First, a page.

I was making a book; he was a book designer.
We talked on the phone — me, in San Francisco, him in Brooklyn. We chatted for nearly an hour before I convinced him to let me hire him as a consultant for a project. I paid the standard rate, typical deliverables — and yet I wanted to keep talking to him. Not just about making books. About so many things.
I sent him a quick note:
“You know, if you were in my city I think we’d be good friends.”
We did the digital stuff—Facebook, Twitter, the rounds. I was curious.
Three weeks later I received a message from him: “This might be a strange idea, but do you want to be pen pals?”
I wanted to stand up and raise my fists in the air. Oh YAYYYY!
A year later, we’d written more than one hundred paper and email letters back and forth, writing about creativity and imagination and philosophy and technology and urbanism and more. I had such a crush on him. But he was more pragmatic; I lived in California, so there was no way we could actually date.
It wasn’t logical.
It made no sense.
Yet we kept writing.
It was slow, deliberate, and non-romantic. We chatted about ideas and words; I found a friend on the internet who I could explore questions with through meandering multi-topic conversations. We talked about brain neuroscience and litigious societies and project management and strange correlations; through talking, we got to know the subtle thoughts and mind crinkles that comprised our mental and emotional worlds.
The letters would slow down as we each explored dating in our respective cities; but strangely, nothing local moved forward past a few first dates. Other than a long pause and a couple of snippets in the letters, we rarely talked to each other about our dates, or about dating.
Late Summer came and a whisper told me that I needed to be in New York that Fall. I didn’t imagine that I liked New York, but I put the question into the universe later that night: Should I go to New York?
The next day my friend emailed me to tell me about a conference—in New York. It matched. I applied, made work arrangements, and sent him a quick note:
“I’ll be in New York next month, will you be around?”
Later, he told me he cleared his calendar for the week. I did the same.
We met on a Tuesday, at a friends’ house for dinner. I was accidentally two hours late after walking many miles through Queens the wrong direction and taking the wrong train far away from my destination (as it turns out, Express trains don’t stop at all the stops).
He asked me if I would be free that week. I said eagerly “Yup! I’m free Friday night, Saturday, Saturday night, Sunday, and Sunday night.” (Classy).
“Great,” he replied. “Let’s start with Friday night dinner and maybe we can go for a bike ride on Saturday.”
On Friday we met in Manhattan to get sushi. I got lost again, my cardinal sense of direction confounded by the chaos of multiple alpha-numeric subway lines criss-crossing the five city-sized boroughs.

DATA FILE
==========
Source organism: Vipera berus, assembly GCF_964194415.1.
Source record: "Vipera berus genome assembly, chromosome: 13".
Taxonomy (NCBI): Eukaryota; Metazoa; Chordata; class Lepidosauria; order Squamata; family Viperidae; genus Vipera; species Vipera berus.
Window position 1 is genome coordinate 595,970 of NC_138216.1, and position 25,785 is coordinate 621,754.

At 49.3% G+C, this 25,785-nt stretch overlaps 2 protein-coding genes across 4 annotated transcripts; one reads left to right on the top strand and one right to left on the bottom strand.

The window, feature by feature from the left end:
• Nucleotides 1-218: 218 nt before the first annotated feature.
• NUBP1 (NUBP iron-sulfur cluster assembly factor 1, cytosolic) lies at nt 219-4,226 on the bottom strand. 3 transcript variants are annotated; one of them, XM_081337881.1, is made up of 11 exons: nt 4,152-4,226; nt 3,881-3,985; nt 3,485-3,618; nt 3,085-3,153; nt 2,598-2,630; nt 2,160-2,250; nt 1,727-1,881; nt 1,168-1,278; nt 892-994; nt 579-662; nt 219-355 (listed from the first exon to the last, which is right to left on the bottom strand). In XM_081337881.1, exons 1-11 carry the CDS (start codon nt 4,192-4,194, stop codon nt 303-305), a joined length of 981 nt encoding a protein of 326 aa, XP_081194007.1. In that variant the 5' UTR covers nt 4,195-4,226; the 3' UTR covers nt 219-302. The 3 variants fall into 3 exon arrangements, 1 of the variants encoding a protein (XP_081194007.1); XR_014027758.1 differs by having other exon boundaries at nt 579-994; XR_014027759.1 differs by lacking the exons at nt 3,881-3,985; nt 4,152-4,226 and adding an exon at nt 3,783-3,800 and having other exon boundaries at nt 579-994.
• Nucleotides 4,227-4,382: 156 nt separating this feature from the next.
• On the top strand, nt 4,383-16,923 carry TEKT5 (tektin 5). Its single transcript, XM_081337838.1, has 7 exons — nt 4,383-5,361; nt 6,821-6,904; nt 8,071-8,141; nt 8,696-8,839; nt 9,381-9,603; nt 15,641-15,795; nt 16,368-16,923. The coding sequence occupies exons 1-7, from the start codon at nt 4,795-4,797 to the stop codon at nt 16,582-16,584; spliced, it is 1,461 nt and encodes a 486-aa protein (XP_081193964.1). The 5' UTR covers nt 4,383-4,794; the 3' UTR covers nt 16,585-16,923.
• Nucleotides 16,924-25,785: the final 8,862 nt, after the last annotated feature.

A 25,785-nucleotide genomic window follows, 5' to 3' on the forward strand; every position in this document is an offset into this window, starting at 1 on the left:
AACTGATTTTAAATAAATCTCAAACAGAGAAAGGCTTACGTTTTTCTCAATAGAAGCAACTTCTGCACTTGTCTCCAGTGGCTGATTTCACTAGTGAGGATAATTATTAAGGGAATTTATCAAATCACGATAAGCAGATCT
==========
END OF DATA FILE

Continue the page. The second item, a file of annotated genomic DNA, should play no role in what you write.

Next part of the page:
What the heck, I thought, I’ll just jump on this next train and see where it takes me.
The train was empty; I was lost. I figured there must be a map on the train and I’d figure it out while moving. Of all the trains in Manhattan and all the cars on this train, there was one person sitting on this exact train: Alex.
“Oh hey!” He said happily. He tried to get up but he was stuck to the ground—literally: he’d just stepped in gum.
“Hey,” I said shyly.
“Fancy meeting you here.”
We started talking — in person, one-on one. We were new, nervous; a first date if there ever was one — but I felt like I already knew so much about him. I’d learned his mind, his brain, his thoughts. I knew he was kind, he was careful, he was exceptionally thorough; I knew he was patient.
In a world that’s so overtly physical and sensual in many ways — with the pressure to date, to be attractive, to show up, to make out so high on first meetings — I can get overwhelmed by the intensity of first meetings and hide my inner soul, my quiet self; the part of me that shows up on paper and in words but needs time and space to get out. I got to meet someone on my terms. On his terms.
It took me a year to see him twice. We wrote more than two hundred thousand words back and forth before he held my hand. When I finally touched him, I knew so much about him; the physical was a cementing of the mental vibrations we’d started so long before.
When I touch his hand, I trust him, because I know how much of me he knows; I know that we’re part of an ongoing conversation, not a presentation. A meeting isn’t a finale but an exposition; it’s a time to cherish the now and explore the hundreds of conversations we’ve started.
And in New York, sitting in the corner of Blue Ginger, drinking tea and eating sashimi, I got to see him in person, the marvel of this man lighting up my quiet world as I watched him in action—the fifteen smile varieties, what makes him laugh and what made him crack up; his timidness, at times, in walking and leading; his gentle patience with decisions and his boundless kindness towards strangers; the earnestness of doing things right and making things good for those who need it.
The sun dropped fast and quickly, words expanding slowly into the blackened sky. We sat on a park bench late into the wee hours of the night that Friday in Chelsea. He paused, cleared his throat, sat up a little straighter and interrupted me:
“Is it okay if I kiss you?”
“Yes,” I said, blushing. I ducked my head in nerves and then laughed.
I returned to San Francisco the following Tuesday, and we each agreed that this was something special and we were going to figure out how to make it work. We continued to write and travel to see each other for the next year before I packed my bags and headed to New York.
A little less than a year later, in the Monterey Cypress trees off the coast of California, I married the love of my life in a small, quiet ceremony.
Photographs by Melanie Duerkopp Photography—